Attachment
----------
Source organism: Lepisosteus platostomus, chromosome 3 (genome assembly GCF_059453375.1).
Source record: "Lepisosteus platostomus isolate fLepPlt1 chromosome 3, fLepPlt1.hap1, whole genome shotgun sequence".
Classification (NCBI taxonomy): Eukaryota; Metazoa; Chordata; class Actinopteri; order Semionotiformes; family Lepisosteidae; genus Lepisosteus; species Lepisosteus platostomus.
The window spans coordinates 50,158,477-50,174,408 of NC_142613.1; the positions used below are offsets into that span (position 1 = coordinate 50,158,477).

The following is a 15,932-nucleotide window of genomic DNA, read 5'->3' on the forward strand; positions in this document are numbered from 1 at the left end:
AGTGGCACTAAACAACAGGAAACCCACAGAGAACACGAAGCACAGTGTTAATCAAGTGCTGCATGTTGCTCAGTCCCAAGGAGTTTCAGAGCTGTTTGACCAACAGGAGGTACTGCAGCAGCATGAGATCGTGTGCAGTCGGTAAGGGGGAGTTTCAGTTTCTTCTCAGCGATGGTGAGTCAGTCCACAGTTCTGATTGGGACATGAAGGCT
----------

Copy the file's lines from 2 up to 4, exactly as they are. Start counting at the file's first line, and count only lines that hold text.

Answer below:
Source record: "Lepisosteus platostomus isolate fLepPlt1 chromosome 3, fLepPlt1.hap1, whole genome shotgun sequence".
Classification (NCBI taxonomy): Eukaryota; Metazoa; Chordata; class Actinopteri; order Semionotiformes; family Lepisosteidae; genus Lepisosteus; species Lepisosteus platostomus.
The window spans coordinates 50,158,477-50,174,408 of NC_142613.1; the positions used below are offsets into that span (position 1 = coordinate 50,158,477).